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Take a deep breath ....

Breathing has never been so important. Anxiety levels are extremely high and short shallow breathing does nothing to alleviate the feelings of panic and breathlessness that you are possibly struggling with.


Here are some great breathing techniques taken from [https://www.healthline.com/health/breathing-exercise on 30th March 2020]


Pursed lip breathing

This simple breathing technique makes you slow down your pace of breathing by having you apply deliberate effort in each breath.

You can practice pursed lip breathing at any time. It may be especially useful during activities such as bending, lifting, or stair climbing.


1. Relax your neck and shoulders.

2. Keeping your mouth closed, inhale slowly through your nose for 2 counts.

3. Pucker or purse your lips as though you were going to whistle.

4. Exhale slowly by blowing air through your pursed lips for a count of 4.

Diaphragmatic breathing

Belly breathing can help you use your diaphragm properly. Do belly breathing exercises when you’re feeling relaxed and rested.

When you begin you may feel tired, but over time the technique should become easier and should feel more natural.


1. Lie on your back with your knees slightly bent and your head on a pillow.

2. Place one hand on your upper chest and one hand below your rib cage, allowing you to feel the movement of your diaphragm.

3. Slowly inhale through your nose, feeling your stomach pressing into your hand.

4. Keep your other hand as still as possible.

Exhale using pursed lips as you tighten your stomach muscles, keeping your upper hand completely still.

(You can place a book on your abdomen to make the exercise more difficult. Once you learn how to do belly breathing lying down you can increase the difficulty by trying it while sitting in a chair).

Lion’s breath

Lion’s breath is an energising yoga breathing practice that is said to relieve tension in your chest and face.


1. Come into a comfortable seated position. You can sit back on your heels or cross your legs.

2. Press your palms against your knees with your fingers spread wide.

3. Inhale deeply through your nose and open your eyes wide.

4. At the same time, open your mouth wide and stick out your tongue, bringing the tip down toward your chin.

5. Contract the muscles at the front of your throat as you exhale out through your mouth by making a long “ha” sound.

6. You can turn your gaze to look at the space between your eyebrows or the tip of your nose.

7. Do this breath 2 to 3 time

Deep breathing

Deep breathing helps to relieve shortness of breath by preventing air from getting trapped in your lungs and helping you to breathe in more fresh air. It may help you to feel more relaxed and centered.

1. While standing or sitting, draw your elbows back slightly to allow your chest to expand.

2. Take a deep inhalation through your nose.

3. Retain your breath for a count of 5.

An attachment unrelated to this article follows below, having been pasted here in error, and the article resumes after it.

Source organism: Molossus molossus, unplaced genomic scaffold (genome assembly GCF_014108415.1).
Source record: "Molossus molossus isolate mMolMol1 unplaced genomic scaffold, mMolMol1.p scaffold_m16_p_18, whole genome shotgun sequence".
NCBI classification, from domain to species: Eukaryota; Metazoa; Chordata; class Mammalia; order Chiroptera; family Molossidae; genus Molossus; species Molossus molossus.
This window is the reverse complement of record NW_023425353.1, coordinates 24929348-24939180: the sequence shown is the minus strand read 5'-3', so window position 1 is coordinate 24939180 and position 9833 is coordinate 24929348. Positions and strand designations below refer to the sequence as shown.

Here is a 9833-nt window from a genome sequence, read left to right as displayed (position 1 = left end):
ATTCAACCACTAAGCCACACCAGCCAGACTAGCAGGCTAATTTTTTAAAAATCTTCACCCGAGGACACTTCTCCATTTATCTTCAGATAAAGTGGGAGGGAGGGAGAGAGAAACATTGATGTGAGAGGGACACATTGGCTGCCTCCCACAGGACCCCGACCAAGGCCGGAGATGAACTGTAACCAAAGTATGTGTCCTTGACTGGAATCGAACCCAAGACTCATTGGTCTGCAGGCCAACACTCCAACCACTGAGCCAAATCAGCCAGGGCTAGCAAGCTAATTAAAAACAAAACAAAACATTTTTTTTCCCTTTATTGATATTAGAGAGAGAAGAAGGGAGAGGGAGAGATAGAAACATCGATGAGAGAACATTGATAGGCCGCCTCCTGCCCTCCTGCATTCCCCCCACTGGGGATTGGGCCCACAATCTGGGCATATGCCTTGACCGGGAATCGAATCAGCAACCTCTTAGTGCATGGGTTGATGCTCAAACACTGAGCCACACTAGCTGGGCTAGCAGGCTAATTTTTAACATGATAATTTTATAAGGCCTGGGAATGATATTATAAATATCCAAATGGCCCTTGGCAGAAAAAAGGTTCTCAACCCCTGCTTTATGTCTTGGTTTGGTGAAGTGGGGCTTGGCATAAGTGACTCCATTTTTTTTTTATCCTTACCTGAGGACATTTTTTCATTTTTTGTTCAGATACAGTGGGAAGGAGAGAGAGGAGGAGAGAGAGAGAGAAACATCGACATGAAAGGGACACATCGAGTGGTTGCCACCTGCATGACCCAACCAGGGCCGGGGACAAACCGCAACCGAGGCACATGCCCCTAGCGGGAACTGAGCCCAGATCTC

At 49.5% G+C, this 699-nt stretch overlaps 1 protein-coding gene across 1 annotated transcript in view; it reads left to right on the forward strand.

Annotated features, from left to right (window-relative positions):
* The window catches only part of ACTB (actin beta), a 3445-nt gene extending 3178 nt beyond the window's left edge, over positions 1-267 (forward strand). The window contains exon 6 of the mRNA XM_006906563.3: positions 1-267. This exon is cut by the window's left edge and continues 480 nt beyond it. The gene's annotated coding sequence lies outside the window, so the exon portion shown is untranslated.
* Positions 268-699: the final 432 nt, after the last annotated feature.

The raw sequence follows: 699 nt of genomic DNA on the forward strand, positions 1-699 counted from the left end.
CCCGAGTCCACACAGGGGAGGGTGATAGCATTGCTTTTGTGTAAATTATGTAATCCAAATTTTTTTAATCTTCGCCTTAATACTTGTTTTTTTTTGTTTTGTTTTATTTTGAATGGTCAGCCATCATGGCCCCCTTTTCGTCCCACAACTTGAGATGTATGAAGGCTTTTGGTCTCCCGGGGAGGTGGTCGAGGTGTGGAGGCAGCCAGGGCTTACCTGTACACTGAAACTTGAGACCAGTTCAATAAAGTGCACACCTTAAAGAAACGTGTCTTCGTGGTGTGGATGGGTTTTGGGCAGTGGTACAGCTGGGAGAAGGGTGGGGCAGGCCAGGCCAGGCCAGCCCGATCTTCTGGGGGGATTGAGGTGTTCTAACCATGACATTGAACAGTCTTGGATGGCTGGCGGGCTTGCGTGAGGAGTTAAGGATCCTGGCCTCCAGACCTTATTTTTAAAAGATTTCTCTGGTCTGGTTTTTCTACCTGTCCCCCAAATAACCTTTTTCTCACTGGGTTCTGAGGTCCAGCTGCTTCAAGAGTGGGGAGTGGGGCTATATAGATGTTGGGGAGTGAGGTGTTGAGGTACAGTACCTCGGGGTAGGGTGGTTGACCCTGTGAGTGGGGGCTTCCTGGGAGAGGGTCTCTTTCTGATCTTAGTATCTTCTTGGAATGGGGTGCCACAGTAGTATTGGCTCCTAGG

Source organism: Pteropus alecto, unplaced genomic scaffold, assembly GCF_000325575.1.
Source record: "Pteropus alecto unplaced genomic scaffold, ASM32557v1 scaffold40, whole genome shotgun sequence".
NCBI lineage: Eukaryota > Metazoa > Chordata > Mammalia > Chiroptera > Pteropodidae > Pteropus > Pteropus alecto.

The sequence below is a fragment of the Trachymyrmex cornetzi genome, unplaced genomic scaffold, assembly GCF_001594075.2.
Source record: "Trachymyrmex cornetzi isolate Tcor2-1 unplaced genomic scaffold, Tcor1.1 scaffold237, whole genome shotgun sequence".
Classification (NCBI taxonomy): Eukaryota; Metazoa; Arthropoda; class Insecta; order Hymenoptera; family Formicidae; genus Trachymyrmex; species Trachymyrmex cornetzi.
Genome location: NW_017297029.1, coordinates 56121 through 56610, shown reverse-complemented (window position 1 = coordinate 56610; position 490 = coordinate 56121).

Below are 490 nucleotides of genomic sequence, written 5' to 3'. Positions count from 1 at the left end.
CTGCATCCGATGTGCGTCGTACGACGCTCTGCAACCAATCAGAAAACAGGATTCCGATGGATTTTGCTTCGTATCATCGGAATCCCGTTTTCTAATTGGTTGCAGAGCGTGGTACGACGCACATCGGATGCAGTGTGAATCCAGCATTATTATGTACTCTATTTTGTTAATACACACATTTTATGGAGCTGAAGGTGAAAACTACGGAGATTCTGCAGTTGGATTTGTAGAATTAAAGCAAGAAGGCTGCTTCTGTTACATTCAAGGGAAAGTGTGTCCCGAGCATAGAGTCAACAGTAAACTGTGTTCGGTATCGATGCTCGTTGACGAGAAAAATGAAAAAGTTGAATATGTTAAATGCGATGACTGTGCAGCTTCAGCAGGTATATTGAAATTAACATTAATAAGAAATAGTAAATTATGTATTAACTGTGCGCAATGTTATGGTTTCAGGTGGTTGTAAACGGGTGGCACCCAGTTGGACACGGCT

4. Slowly release your breath by exhaling through your nose.

5. You can turn your gaze to look at the space between your eyebrows or the tip of your nose.

6. Do this breath 2 to 3 times.

Give these a try - you'll be surprised what a difference they make. We love this quote ...

‘If you want to conquer the anxiety of life, live in the moment, live in the breath’ - Amit Ray

To finish with, here is a physio one. The coronavirus attacks the respiratory system and leaves people physically breathless. If you suffer the illness and are finding it difficult to clear your airways, then please try this one. This technique will loosen and clear secretions in the lungs, make your coughing more effective, and increase your lung ventilation.



Active Cycle of Breathing


Breathing Control

1. Breathe in and out gently through your nose if you can. If you cannot, breathe through your mouth instead. Keep the top half of your body totally still and breathe from your stomach.

2. Relax as much as possible. Slow your breathing down.

3. When you feel you have control of your breathing – move to the next stage.


Thoracic Expansion

4. Take a long, slow and deep breath in, through your nose if you can.

5. At the end of the breath in, hold the air in your lungs for 2-3 seconds before breathing out.

6. Breathe out gently and relaxed, like a sigh. Don’t force the air out.

7. Repeat 3 – 5 times. If you feel light-headed then it is important that you revert back to the breathing control section.

8. Try to expand your rib cage outwards as much as possible.


Huffing - This helps to move secretions in your airways

9. Take a deep breath in, open your mouth wide and huff out quickly.


Small long huffs move congestion from low down up into the chest whereas big short huffs moves congestion from higher up into chest, so bear this in mind and use a bigger huff when the congestion feels ready to come out. This will be likely to make you cough, but long bouts of coughing are to be avoided. Only cough if the congestion can be cleared easily. Otherwise, please go back to controlled breathing.


We hope you are feeling well, we will be back soon. Take care.

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